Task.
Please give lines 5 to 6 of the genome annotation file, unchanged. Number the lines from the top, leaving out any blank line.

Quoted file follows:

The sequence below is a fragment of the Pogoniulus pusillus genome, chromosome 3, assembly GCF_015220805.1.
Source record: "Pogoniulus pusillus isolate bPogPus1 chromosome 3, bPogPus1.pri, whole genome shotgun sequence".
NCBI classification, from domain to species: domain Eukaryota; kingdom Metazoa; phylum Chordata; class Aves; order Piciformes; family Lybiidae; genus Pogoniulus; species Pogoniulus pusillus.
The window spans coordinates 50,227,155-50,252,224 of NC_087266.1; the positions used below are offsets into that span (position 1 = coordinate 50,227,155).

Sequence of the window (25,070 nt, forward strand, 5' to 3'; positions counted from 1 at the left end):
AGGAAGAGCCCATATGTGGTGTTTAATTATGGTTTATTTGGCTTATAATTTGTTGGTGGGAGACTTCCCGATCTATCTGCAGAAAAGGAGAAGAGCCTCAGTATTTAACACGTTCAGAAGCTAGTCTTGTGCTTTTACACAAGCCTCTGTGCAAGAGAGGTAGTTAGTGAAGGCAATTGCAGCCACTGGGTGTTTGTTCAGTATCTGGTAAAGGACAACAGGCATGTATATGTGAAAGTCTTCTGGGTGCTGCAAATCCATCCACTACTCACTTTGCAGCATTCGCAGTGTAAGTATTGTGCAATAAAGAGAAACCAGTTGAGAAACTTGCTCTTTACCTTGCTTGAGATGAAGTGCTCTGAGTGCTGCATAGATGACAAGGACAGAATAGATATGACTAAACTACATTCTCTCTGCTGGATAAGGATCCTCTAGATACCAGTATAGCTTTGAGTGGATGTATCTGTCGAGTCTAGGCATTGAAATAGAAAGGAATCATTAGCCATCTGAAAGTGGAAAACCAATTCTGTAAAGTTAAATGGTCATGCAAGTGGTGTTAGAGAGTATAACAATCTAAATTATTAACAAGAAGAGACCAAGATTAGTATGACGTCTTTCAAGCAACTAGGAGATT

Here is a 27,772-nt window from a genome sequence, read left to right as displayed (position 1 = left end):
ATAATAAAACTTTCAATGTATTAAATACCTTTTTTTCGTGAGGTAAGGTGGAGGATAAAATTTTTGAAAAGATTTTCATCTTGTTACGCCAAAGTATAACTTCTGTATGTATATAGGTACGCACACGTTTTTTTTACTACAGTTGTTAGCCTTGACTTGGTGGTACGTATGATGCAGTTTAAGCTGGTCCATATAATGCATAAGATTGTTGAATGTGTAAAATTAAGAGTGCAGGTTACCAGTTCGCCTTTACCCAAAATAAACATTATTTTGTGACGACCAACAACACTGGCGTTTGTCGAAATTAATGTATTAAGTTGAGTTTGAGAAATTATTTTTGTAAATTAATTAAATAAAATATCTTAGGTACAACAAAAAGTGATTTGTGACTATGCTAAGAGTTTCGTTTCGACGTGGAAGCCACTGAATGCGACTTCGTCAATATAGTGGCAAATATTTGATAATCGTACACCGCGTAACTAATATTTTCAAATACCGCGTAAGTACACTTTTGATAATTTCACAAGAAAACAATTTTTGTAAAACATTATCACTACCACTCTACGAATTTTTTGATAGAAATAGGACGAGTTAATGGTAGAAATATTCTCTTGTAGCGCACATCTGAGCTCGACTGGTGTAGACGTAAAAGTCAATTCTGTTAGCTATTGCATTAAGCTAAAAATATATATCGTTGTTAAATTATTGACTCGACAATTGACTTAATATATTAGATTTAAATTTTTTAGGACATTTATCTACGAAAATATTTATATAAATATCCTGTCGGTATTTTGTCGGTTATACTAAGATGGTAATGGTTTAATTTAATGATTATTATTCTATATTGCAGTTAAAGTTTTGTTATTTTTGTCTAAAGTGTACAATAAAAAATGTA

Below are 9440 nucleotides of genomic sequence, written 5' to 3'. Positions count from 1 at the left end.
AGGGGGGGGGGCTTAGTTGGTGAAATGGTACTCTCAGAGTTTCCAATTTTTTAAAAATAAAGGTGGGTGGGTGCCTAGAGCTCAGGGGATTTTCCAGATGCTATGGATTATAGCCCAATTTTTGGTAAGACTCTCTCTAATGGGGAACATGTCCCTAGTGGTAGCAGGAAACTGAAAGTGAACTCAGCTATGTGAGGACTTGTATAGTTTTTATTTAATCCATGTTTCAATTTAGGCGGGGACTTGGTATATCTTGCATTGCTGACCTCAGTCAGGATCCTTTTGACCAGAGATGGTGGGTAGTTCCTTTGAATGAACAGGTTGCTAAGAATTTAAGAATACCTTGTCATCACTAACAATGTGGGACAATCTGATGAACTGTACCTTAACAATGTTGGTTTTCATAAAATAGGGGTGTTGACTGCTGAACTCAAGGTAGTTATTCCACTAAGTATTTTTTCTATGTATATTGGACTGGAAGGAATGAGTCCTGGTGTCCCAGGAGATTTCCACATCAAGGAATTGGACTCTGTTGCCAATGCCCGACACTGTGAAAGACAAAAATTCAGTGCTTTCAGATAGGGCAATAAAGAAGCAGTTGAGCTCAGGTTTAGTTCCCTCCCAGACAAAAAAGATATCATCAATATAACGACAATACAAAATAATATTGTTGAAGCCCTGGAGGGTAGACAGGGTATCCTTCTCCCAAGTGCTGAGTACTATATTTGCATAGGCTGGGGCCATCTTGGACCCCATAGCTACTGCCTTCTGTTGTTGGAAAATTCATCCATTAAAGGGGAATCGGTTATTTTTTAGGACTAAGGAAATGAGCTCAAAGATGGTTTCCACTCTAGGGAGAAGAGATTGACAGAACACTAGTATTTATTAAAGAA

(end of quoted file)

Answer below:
Sequence of the window (25,070 nt, forward strand, 5' to 3'; positions counted from 1 at the left end):
AGGAAGAGCCCATATGTGGTGTTTAATTATGGTTTATTTGGCTTATAATTTGTTGGTGGGAGACTTCCCGATCTATCTGCAGAAAAGGAGAAGAGCCTCAGTATTTAACACGTTCAGAAGCTAGTCTTGTGCTTTTACACAAGCCTCTGTGCAAGAGAGGTAGTTAGTGAAGGCAATTGCAGCCACTGGGTGTTTGTTCAGTATCTGGTAAAGGACAACAGGCATGTATATGTGAAAGTCTTCTGGGTGCTGCAAATCCATCCACTACTCACTTTGCAGCATTCGCAGTGTAAGTATTGTGCAATAAAGAGAAACCAGTTGAGAAACTTGCTCTTTACCTTGCTTGAGATGAAGTGCTCTGAGTGCTGCATAGATGACAAGGACAGAATAGATATGACTAAACTACATTCTCTCTGCTGGATAAGGATCCTCTAGATACCAGTATAGCTTTGAGTGGATGTATCTGTCGAGTCTAGGCATTGAAATAGAAAGGAATCATTAGCCATCTGAAAGTGGAAAACCAATTCTGTAAAGTTAAATGGTCATGCAAGTGGTGTTAGAGAGTATAACAATCTAAATTATTAACAAGAAGAGACCAAGATTAGTATGACGTCTTTCAAGCAACTAGGAGATT